With 3:27 to play in the game, Oklahoma faced a 4th-and-1 from its own 46-yard line. The Sooners were clinging to a 28-23 lead against one of the worst teams in D1. Kansas had out-snapped, out-gained, and out-played Oklahoma all day long. So OU head coach Lincoln Riley made the only call he could in this situation - he went for it on fourth down.
It was the right decision. If Kansas gets the ball back, the odds are good the Jayhawks drive down and score the game-winning touchdown with little to no time left. (Words I never thought I’d say.) The Kansas offensive line had been solid all day. QB Jason Bean was having his best game of the season. RB Devin Neal was chewing up chunks of yards. KU was shockingly effective on offense, moving the ball at a 6.3 yards per play clip.
The play call by Riley, however, was pretty questionable - a handoff to Kennedy Brooks up the middle. Brooks was hit two yards behind the line of scrimmage, spun forward to the line of scrimmage, then hit again and driven back three full yards by multiple KU defenders.
As he is being spun around at the end of his three-yard loss, QB Caleb Williams rips the ball away from Brooks and advances past the line-to-gain. After review, officials on the field determined it was a “legal forward handoff” and OU kept the ball, eventually driving down the field and scoring with 42 seconds left to provide the final margin.
Here is the play:
College football is the best.— Josh Schafer (@_JoshSchafer) October 23, 2021
Following the game, the Big 12 released this statement:
The reviewable aspects of the play were position of the ball in relation to the line of scrimmage and if possession was ever lost by the offense. The ball never crossed the line of scrimmage and there was never a loss of possession, not a fumble, so this play was a forward hand-off behind the line of scrimmage.
That action is allowed under Rule 7-6-a which states: “A Team A back may hand the ball forward to another back only if both are behind their scrimmage line and the player handing the ball forward has not had their entire body beyond the neutral zone.”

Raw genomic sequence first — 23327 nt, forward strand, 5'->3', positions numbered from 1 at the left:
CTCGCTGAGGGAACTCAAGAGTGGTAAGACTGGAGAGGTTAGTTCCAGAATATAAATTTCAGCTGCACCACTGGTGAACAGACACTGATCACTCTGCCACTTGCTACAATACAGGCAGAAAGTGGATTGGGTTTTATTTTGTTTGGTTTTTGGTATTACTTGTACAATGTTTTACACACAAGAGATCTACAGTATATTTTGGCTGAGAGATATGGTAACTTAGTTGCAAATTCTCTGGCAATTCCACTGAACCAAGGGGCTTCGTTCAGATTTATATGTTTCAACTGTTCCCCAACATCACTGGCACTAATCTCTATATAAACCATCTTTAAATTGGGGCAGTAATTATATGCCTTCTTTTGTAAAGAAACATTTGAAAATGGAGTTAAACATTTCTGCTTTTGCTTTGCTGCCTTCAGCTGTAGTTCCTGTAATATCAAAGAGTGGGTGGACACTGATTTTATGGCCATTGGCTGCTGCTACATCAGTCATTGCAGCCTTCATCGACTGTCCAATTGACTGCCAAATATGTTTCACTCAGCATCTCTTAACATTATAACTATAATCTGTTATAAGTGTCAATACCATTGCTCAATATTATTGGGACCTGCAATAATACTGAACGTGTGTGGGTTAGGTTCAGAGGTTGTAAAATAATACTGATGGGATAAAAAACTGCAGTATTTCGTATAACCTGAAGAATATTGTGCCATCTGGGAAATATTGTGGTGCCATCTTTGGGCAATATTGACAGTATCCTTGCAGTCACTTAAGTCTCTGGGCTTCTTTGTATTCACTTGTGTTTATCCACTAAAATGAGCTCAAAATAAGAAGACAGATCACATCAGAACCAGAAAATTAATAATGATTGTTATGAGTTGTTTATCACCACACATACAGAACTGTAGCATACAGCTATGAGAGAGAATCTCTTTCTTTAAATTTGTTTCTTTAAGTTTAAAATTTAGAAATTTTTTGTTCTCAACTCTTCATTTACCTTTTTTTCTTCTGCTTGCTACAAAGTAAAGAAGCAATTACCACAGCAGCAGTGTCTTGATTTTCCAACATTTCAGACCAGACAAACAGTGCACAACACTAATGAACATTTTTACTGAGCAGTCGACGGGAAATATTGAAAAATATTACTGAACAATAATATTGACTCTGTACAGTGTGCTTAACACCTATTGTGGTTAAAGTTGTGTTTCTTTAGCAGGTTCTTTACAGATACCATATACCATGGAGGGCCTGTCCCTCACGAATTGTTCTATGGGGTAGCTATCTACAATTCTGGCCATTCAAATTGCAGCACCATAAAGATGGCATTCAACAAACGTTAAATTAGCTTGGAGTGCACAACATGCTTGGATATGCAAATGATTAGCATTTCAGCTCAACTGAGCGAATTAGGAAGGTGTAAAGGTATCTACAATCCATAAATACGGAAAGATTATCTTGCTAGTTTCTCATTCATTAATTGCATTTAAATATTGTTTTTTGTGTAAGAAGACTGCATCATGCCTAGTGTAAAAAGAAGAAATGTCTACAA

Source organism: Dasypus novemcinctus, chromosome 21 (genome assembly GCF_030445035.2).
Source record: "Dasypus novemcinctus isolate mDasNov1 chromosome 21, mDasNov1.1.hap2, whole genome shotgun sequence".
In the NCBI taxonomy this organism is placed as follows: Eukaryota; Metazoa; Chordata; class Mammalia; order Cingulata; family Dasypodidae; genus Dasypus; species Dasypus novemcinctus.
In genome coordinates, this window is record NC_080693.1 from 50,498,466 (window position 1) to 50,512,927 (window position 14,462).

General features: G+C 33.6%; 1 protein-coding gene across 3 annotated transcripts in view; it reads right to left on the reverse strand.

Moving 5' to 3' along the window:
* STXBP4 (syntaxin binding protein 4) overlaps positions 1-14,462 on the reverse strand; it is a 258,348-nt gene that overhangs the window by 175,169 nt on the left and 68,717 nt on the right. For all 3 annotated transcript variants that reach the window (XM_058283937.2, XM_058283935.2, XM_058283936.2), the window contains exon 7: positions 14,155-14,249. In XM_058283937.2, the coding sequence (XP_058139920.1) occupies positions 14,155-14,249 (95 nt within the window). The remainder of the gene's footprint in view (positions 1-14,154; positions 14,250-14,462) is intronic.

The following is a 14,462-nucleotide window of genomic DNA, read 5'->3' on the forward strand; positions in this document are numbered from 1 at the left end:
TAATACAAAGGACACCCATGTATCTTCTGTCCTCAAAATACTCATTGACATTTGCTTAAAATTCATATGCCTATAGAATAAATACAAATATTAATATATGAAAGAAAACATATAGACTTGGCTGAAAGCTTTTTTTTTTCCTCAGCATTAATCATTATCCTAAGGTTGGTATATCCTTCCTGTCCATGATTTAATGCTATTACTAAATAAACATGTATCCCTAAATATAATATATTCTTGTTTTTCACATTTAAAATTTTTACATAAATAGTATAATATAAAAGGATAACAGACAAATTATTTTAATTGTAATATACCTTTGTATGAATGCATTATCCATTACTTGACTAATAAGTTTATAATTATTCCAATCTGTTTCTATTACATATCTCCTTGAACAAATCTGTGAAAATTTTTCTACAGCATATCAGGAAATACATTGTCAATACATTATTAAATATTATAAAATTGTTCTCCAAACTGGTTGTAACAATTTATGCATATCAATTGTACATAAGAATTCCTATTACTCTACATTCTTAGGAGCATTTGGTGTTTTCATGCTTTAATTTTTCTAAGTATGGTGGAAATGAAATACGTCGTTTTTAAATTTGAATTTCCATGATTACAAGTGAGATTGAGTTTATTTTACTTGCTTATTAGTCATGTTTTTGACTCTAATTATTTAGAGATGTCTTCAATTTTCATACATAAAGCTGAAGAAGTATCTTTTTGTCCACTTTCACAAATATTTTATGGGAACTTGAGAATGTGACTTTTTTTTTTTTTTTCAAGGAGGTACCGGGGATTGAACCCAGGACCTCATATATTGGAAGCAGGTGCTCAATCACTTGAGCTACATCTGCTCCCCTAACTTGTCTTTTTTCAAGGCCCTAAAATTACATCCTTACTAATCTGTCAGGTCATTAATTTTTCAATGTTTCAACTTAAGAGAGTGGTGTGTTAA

That’s certainly looking at things through some OU-tinted glasses if you ask me. There are multiple issues with this statement; Hat tip to Terry McAulay (@SNFRules) for the following:
- No mention of the failure to call forward progress after Brooks was driven back a full three yards from the original line of scrimmage. Saying this is a “judgment call” is correct but also a cop-out. His forward progress was clearly stopped and the play was clearly over; the whistle should have been blown.
- The statement declares that the play was not a fumble without citing a rule. A fumble is defined as: To lose possession by any act other than passing, kicking, or successful handing. It’s a bit vague, but it’s simple enough to infer that “successful handing” is an intentional act by the player with the ball. Since the ball was taken away by the QB, that would BY RULE make this a fumble, which in this case cannot be advanced. Does the still-frame photo at the top of the article look like a voluntary hand-off?
- The fact that there was “never a loss of possession” does not mean that this wasn’t a fumble. In fact, the Big 12’s statement that “there was never a loss of possession” is arguable. Kennedy Brooks “lost possession” of the ball. It shouldn’t matter if a defender ripped it out or if a teammate did.
Use your imagination to determine how the game plays out if the correct call were made and KU gets the turnover on downs at the OU 46-yard line. Does KU fumble away its chance in the red zone, or perhaps throw an INT on 1st-and-10? Do the Jayhawks drive down and score the go-ahead touchdown with a few seconds remaining? If so, do they still lose on a long OU field goal?
We’ll never know, but one thing is certain - Kansas got a full dose of “Sooner Magic” on Saturday from both the officials and the league office.